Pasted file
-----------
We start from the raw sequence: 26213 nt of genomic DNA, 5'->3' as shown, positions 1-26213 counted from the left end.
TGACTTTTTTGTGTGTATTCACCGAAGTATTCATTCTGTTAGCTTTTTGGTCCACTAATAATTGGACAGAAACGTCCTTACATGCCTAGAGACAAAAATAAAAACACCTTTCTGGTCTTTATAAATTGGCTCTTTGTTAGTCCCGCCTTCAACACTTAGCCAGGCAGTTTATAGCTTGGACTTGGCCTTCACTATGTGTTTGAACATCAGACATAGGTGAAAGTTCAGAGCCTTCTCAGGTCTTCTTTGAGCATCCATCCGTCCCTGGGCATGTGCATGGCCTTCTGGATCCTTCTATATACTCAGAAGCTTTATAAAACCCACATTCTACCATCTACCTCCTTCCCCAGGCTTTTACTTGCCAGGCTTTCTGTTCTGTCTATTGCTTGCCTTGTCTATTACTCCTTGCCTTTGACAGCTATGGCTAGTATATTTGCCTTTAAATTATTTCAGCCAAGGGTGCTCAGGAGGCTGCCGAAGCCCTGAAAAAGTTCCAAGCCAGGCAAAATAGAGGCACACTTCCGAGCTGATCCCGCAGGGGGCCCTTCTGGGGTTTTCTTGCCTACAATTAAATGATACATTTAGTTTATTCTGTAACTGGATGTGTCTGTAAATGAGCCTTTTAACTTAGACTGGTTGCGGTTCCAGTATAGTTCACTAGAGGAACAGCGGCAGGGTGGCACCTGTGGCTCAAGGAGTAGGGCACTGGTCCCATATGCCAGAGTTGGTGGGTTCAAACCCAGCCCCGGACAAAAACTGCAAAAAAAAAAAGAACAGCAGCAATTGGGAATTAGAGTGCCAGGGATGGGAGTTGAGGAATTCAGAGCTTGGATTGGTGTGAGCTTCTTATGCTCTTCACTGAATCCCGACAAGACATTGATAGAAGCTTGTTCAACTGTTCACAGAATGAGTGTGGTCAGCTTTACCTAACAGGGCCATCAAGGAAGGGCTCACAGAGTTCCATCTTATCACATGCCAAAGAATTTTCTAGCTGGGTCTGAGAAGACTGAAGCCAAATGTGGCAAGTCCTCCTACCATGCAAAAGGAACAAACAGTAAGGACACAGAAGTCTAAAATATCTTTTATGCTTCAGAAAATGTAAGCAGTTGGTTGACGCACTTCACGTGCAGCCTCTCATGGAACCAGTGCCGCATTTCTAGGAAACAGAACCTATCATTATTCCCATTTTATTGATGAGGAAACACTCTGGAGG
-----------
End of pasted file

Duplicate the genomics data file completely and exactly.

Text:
We start from the raw sequence: 26213 nt of genomic DNA, 5'->3' as shown, positions 1-26213 counted from the left end.
TGACTTTTTTGTGTGTATTCACCGAAGTATTCATTCTGTTAGCTTTTTGGTCCACTAATAATTGGACAGAAACGTCCTTACATGCCTAGAGACAAAAATAAAAACACCTTTCTGGTCTTTATAAATTGGCTCTTTGTTAGTCCCGCCTTCAACACTTAGCCAGGCAGTTTATAGCTTGGACTTGGCCTTCACTATGTGTTTGAACATCAGACATAGGTGAAAGTTCAGAGCCTTCTCAGGTCTTCTTTGAGCATCCATCCGTCCCTGGGCATGTGCATGGCCTTCTGGATCCTTCTATATACTCAGAAGCTTTATAAAACCCACATTCTACCATCTACCTCCTTCCCCAGGCTTTTACTTGCCAGGCTTTCTGTTCTGTCTATTGCTTGCCTTGTCTATTACTCCTTGCCTTTGACAGCTATGGCTAGTATATTTGCCTTTAAATTATTTCAGCCAAGGGTGCTCAGGAGGCTGCCGAAGCCCTGAAAAAGTTCCAAGCCAGGCAAAATAGAGGCACACTTCCGAGCTGATCCCGCAGGGGGCCCTTCTGGGGTTTTCTTGCCTACAATTAAATGATACATTTAGTTTATTCTGTAACTGGATGTGTCTGTAAATGAGCCTTTTAACTTAGACTGGTTGCGGTTCCAGTATAGTTCACTAGAGGAACAGCGGCAGGGTGGCACCTGTGGCTCAAGGAGTAGGGCACTGGTCCCATATGCCAGAGTTGGTGGGTTCAAACCCAGCCCCGGACAAAAACTGCAAAAAAAAAAAGAACAGCAGCAATTGGGAATTAGAGTGCCAGGGATGGGAGTTGAGGAATTCAGAGCTTGGATTGGTGTGAGCTTCTTATGCTCTTCACTGAATCCCGACAAGACATTGATAGAAGCTTGTTCAACTGTTCACAGAATGAGTGTGGTCAGCTTTACCTAACAGGGCCATCAAGGAAGGGCTCACAGAGTTCCATCTTATCACATGCCAAAGAATTTTCTAGCTGGGTCTGAGAAGACTGAAGCCAAATGTGGCAAGTCCTCCTACCATGCAAAAGGAACAAACAGTAAGGACACAGAAGTCTAAAATATCTTTTATGCTTCAGAAAATGTAAGCAGTTGGTTGACGCACTTCACGTGCAGCCTCTCATGGAACCAGTGCCGCATTTCTAGGAAACAGAACCTATCATTATTCCCATTTTATTGATGAGGAAACACTCTGGAGG